Richard Jeffrey

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Richard C. Jeffrey (August 5, 1926 – November 9, 2002) was an American philosopher, logician, and probability theorist. He was a native of Boston, Massachusetts.

Jeffrey served in the U.S. Navy during World War II. As a graduate student he studied under Rudolf Carnap, and Carl Hempel.[1] He received his M.A. from the University of Chicago in 1952 and his Ph.D. from Princeton in 1957. After holding academic positions at MIT, City College of New York, Stanford University, and the University of Pennsylvania, he joined the faculty of Princeton University in 1974 and became a professor emeritus there in 1999. He was also a visiting professor at the University of California, Irvine.

As a philosopher, Jeffrey specialized in epistemology and decision theory. He is perhaps best known for defending and developing the Bayesian approach to probability—specifically, for inventing "Jeffrey conditioning" (which he referred to as "probability kinematics"), a way of modeling the change in the probability of a proposition in light of new evidence.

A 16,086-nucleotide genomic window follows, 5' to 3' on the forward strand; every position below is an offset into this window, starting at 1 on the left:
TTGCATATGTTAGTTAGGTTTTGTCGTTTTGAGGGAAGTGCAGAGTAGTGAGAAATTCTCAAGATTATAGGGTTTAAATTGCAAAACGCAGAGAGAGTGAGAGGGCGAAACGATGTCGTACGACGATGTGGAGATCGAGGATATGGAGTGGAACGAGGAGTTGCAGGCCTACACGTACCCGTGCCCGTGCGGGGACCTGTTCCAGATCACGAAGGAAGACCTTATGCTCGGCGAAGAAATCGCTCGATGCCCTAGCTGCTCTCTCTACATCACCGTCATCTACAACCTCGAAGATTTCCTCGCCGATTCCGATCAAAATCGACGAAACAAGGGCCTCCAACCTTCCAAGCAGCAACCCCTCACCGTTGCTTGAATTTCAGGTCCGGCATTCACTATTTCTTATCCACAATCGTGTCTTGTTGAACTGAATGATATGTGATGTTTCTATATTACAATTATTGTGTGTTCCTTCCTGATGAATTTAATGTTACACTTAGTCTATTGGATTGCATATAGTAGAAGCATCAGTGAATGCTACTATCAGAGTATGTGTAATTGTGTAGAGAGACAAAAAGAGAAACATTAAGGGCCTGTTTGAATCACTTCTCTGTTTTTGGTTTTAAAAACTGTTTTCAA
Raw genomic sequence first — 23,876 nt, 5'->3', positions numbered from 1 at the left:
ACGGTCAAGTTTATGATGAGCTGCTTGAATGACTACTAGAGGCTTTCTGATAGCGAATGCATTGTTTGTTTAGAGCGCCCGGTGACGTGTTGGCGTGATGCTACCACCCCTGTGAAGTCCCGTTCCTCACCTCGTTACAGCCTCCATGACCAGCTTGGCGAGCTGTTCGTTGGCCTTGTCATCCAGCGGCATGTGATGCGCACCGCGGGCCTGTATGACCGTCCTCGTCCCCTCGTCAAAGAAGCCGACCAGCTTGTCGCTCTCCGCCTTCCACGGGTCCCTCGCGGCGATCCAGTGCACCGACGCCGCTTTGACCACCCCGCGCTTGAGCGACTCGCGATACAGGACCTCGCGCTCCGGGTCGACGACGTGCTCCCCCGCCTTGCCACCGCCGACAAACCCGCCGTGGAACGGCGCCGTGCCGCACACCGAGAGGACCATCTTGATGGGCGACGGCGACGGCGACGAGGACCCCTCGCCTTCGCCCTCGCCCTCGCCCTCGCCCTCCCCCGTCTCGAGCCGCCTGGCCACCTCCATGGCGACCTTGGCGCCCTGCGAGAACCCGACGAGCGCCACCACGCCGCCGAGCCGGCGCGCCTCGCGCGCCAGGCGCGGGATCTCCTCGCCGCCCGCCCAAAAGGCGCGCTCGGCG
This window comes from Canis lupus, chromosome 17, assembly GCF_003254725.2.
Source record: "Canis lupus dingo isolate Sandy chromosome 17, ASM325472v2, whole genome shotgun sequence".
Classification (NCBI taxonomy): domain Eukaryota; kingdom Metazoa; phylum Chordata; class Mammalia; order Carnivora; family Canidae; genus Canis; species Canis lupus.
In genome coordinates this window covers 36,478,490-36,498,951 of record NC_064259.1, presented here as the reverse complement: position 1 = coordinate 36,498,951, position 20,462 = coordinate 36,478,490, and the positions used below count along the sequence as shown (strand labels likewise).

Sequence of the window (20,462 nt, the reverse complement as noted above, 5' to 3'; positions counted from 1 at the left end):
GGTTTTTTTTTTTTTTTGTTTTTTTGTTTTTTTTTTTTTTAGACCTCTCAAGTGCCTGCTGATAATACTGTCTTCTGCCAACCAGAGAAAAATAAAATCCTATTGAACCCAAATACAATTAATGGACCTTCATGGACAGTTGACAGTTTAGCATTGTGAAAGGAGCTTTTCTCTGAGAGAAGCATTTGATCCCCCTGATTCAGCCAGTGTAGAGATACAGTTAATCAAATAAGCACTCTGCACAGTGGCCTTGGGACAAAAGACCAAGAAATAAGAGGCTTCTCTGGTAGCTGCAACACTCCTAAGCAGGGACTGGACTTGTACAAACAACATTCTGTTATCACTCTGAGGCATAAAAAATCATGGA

Jeffrey also wrote or co-wrote two widely used and influential logic textbooks: Formal Logic: Its Scope and Limits, a basic introduction to logic, and Computability and Logic, a more advanced text dealing with, among other things, the famous negative results of twentieth century logic such as Gödel's incompleteness theorems and Tarski's indefinability theorem.

Jeffrey, who died of lung cancer at the age of 76, was known for his sense of humor, which often came through in his breezy writing style. In the preface of his posthumously published Subjective Probability, he refers to himself as "a fond foolish old fart dying of a surfeit of Pall Malls" (p. xii).

Selected bibliography[edit]

References[edit]

  1. ^ Jeffrey, Richard. "A Proposal to the Natonal Science Foundation for Support of Research on Carnap's Indictive Logic". Richard Jeffery's Papers. Special Collections Department, University of Pittsburgh. Retrieved September 17, 2013. 

External links[edit]